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Saturday, May 23, 2009

Teaching Workshop II

To receive a certificate for the teaching workshop, each of us has to do a final (capstone) project. This entails choosing a topic in education related to our field, and writing a 3-5 page summary of a seminar we would give on that topic, listing the motivation, objectives, and pedagogy.

Based on my experiences (especially over the past few weeks writing this thesis) and on a very interesting paper I posted last week, I have chosen my topic to be the Impostor Syndrome. This topic is extremely important because it is rampant in the sciences, it has greatly affected me personally, very rarely do people accept its existence, let alone actually addressing it, and it's just plain interesting.

The project is due at the end of June, so I have some time to do some research. That is where you come in, my readers! I am planning to use group discussions throughout, but I want to make sure certain key points/strategies are hit on before moving on in the seminar.

First, a short summary: The Impostor Syndrome is an inability to internalize accomplishments. People that suffer from it do not believe they deserve the success they have achieved, even if there is evidence to the contrary. They often minimize their successes/abilities (i.e., it's because of luck, timing, etc.) and feel like they don't belong or that they are a fraud and will be "found out". It is especially prevalent at the graduate level. My seminar will discuss the syndrome, what events cause/perpetuate it, ways to address it at the undergraduate level, and the importance of not knowing in scientific research.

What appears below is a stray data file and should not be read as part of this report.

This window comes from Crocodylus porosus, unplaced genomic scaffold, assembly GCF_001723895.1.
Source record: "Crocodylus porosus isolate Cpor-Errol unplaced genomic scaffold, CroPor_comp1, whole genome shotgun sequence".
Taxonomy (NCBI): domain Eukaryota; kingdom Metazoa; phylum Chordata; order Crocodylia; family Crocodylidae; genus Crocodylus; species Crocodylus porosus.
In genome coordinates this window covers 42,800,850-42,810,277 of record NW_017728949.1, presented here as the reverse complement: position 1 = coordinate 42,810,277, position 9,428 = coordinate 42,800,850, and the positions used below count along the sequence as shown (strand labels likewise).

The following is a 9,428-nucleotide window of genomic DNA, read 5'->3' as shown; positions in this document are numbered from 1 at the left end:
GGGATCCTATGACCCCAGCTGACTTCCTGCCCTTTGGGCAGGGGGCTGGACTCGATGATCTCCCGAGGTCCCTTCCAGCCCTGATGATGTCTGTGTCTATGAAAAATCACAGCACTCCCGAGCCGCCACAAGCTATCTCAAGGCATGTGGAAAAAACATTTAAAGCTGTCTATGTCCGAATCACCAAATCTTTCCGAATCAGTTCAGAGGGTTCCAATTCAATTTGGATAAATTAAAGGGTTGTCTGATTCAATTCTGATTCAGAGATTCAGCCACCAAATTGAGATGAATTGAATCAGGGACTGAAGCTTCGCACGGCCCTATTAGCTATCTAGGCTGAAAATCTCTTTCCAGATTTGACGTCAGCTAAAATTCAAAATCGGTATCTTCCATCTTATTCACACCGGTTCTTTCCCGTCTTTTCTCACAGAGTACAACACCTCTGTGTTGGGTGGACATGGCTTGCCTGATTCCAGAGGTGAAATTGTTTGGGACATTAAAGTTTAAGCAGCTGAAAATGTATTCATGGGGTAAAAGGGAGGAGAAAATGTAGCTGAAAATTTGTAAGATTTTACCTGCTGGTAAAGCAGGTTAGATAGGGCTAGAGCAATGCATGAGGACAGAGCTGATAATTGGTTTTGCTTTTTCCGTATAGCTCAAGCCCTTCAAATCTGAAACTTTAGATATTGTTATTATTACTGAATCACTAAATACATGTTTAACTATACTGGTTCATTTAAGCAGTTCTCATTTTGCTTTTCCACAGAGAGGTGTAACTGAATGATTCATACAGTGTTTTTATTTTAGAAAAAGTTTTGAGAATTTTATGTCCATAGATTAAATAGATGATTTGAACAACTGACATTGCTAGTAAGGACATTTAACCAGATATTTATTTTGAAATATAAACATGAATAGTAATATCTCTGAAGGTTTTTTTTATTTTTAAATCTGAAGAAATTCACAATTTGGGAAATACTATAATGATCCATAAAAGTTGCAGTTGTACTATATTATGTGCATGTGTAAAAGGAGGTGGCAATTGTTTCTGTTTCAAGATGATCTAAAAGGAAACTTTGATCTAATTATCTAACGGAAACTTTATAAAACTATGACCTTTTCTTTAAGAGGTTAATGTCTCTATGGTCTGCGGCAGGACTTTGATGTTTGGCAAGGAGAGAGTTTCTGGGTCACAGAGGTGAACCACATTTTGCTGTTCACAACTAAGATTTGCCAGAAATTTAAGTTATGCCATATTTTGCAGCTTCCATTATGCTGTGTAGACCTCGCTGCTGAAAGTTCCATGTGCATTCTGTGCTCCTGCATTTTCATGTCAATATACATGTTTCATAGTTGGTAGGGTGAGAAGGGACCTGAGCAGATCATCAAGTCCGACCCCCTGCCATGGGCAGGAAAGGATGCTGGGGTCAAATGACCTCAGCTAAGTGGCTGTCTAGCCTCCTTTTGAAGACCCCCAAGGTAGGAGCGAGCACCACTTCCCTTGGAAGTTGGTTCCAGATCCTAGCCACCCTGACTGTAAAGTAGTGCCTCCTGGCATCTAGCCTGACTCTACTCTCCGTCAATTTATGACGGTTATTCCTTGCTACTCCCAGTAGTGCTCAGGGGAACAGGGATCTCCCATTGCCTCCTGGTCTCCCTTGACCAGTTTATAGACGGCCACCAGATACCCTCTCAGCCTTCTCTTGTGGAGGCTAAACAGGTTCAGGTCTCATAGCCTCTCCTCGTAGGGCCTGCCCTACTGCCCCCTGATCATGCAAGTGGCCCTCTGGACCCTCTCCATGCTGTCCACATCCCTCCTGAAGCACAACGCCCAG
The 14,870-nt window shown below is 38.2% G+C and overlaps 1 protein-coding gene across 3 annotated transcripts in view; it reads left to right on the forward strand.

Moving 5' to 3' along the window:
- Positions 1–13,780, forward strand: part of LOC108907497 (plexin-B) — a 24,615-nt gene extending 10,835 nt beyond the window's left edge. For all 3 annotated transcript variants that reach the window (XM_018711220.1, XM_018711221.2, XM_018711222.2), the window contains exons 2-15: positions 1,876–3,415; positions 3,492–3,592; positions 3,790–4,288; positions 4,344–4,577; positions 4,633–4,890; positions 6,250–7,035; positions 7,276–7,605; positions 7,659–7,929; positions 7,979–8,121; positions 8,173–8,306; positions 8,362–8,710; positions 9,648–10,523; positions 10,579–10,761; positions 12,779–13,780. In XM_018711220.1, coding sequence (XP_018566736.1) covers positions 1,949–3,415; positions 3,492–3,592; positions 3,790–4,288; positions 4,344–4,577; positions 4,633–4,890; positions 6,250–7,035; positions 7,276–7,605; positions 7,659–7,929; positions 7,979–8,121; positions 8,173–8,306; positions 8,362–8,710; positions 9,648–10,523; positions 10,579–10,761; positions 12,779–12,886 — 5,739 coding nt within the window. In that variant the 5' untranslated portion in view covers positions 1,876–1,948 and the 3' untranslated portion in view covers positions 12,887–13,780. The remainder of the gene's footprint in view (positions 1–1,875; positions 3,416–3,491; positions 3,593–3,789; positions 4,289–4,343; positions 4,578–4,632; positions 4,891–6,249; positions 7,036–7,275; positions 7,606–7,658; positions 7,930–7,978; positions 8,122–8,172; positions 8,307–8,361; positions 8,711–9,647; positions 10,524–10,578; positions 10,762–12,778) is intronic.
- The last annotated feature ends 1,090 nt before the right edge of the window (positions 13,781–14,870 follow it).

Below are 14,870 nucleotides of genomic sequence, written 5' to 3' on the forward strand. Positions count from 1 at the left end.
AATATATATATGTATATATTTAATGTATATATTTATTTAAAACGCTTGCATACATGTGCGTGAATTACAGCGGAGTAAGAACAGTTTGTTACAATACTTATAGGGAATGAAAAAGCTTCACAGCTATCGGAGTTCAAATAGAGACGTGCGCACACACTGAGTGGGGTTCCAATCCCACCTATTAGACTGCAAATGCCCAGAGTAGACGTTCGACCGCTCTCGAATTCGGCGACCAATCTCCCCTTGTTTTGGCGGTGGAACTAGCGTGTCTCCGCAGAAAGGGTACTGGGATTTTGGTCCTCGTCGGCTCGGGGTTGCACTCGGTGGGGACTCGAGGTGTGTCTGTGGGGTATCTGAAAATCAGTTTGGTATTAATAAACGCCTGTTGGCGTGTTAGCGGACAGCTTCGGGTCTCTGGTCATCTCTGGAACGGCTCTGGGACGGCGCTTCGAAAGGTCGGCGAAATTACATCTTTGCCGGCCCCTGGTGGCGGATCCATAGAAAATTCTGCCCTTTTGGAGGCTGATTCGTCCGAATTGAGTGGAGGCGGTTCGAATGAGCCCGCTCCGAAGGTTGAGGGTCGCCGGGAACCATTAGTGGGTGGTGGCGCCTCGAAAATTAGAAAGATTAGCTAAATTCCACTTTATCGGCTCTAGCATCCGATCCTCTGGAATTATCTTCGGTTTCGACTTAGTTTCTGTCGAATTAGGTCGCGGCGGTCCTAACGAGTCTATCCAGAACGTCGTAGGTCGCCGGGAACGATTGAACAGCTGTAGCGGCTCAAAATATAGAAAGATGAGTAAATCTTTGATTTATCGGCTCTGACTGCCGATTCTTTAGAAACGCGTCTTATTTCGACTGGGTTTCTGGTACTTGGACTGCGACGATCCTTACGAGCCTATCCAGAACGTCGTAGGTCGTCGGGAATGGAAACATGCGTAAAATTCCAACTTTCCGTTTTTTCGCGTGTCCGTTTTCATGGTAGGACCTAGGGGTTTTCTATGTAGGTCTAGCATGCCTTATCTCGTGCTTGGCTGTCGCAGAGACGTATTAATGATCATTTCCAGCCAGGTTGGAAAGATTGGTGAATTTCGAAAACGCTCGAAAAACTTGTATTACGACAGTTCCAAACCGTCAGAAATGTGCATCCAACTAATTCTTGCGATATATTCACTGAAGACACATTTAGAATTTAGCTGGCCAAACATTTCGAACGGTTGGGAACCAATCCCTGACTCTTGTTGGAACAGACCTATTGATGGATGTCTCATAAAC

What I want you to help me with is some answers/examples for the following two major discussions/brain-storming sessions in the seminar:

1. A group discussion on the causes of the Impostor Syndrome. These can be examples from personal experiences, or just general thoughts (i.e., in undergrad, you're taught to get the right answer, and this might not be possible in research; professors are made out like they know everything already; etc.).

2. A brainstorming session on how to address the issue at the undergraduate level (i.e., giving problems where only the method is asked for; having guest speakers talk about road blocks in research, and how they overcame them; etc.).

So, let me hear it! How have you felt like an impostor in academia (or otherwise)? When did it affect you the most? What situations perpetuated it? Did any situation help alleviate it? What would you do to address it with undergraduate students?

I look forward to your thoughts!!